Though separated by more than six decades and pursuing different businesses, the two businessmen adopted similar strategies in the effort to shape public perceptions and deflect allegations off fraudulent behavior. Lewis vigorously defended himself through his magazine, political and journalistic allies, and an eventual book, published in 1911, Order Number Ten: Being Cursory Comments on Some of the Effects of the Great American Fraud Order, which collected a series of editorials from Lewis’s Woman’s Magazine. I include here the text of the fraud order against Lewis that he placed at the beginning of the volume, the publisher’s preface, Lewis’s “Introductory,” one illustration conveying popular skepticism toward new ideas, his “Afterthoughts,” and a hard-sell recruiting plea at the back of the volume for book agents to market a related volume. These excerpts hit many recurring themes in the narratives offered up by alleged fraudsters: the difficulty of distinguishing economic deception from enthusiastic promotion at the forefront of innovation; the tendency of powerful, entrenched interests—in this case, the Post Office—to discredit competitors that threatened their position; and declarations of deep affection for those investors and customers who stood by him despite unjust persecution.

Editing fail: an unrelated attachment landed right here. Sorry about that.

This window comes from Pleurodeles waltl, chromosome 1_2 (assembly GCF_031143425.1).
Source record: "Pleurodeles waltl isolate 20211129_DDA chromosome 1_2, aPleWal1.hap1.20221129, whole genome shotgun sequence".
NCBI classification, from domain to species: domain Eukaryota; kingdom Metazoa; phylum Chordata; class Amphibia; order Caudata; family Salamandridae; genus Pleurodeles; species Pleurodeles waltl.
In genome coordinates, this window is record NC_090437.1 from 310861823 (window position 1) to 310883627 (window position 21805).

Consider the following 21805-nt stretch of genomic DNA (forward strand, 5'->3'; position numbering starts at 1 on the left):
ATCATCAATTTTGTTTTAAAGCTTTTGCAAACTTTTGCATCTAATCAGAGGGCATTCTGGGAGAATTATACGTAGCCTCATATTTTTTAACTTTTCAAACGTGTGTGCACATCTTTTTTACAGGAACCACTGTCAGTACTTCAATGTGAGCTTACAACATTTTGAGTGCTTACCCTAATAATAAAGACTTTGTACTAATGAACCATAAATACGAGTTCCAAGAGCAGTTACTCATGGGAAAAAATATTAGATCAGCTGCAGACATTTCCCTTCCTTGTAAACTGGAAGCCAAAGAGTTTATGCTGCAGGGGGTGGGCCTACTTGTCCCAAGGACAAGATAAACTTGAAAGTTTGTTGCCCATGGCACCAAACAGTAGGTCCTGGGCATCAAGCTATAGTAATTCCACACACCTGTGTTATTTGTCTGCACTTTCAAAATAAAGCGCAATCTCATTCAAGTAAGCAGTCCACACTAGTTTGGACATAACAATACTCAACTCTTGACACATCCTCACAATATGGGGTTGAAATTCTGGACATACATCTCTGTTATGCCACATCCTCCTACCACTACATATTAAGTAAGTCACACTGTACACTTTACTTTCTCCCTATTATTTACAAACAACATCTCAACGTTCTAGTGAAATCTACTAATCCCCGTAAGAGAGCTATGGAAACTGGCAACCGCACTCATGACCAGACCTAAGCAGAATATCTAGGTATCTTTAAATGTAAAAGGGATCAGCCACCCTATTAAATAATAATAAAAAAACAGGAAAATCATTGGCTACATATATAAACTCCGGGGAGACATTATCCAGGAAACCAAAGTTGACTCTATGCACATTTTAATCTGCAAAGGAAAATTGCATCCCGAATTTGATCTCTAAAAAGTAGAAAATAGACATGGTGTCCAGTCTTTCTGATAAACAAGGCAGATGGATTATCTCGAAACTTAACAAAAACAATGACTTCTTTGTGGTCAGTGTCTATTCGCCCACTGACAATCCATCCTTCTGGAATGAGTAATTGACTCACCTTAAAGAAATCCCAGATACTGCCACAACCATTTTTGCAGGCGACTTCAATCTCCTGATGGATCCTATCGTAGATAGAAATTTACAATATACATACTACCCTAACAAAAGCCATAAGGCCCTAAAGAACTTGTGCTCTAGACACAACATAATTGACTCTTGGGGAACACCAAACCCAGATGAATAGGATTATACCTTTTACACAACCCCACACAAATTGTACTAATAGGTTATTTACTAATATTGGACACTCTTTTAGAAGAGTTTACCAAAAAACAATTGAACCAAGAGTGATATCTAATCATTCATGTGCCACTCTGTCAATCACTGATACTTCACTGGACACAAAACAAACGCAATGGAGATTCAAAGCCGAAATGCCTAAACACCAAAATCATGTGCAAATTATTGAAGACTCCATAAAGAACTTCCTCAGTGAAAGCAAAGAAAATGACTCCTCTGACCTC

Glenn W. Turner similarly expended considerable effort to convince the public that he, in the words of his authorized biographer, was a “saint” rather than a “con man.” I offer here the text from the back cover of Turner’s 1975 promotional album, “Glenn W. Turner SPEAKS OUT: ‘You Can Better Your Best.’” In this concise marketing pitch, Turner put forward a common rendering from American entrepreneurs of all stripes—the remarkable rise from difficult circumstances—as well as the persistent theme of uplift through a mutualistic sharing of opportunity to others who lack advantages.

The authors of these such stories themselves depended deeply on humanistic modes of thought and action. They put forward arguments, evoked sentiments, and sought to influence public opinion and/or official decision-making through personal accounts that drew on widely shared metaphors, tropes, and narrative arcs. For Granville Sharpe Pattison, the voluntary narrative of honorable failure may not have been necessary, since no creditors appeared to challenge his version of events. For both Edward Lewis and Glenn Tucker, tales of innovative striving helped their inveterate investors and customers keep the faith, but lacked punch with officialdom. Each had business empires upended as a result of legal actions; each ended up doing stints in jail as a result of criminal fraud convictions.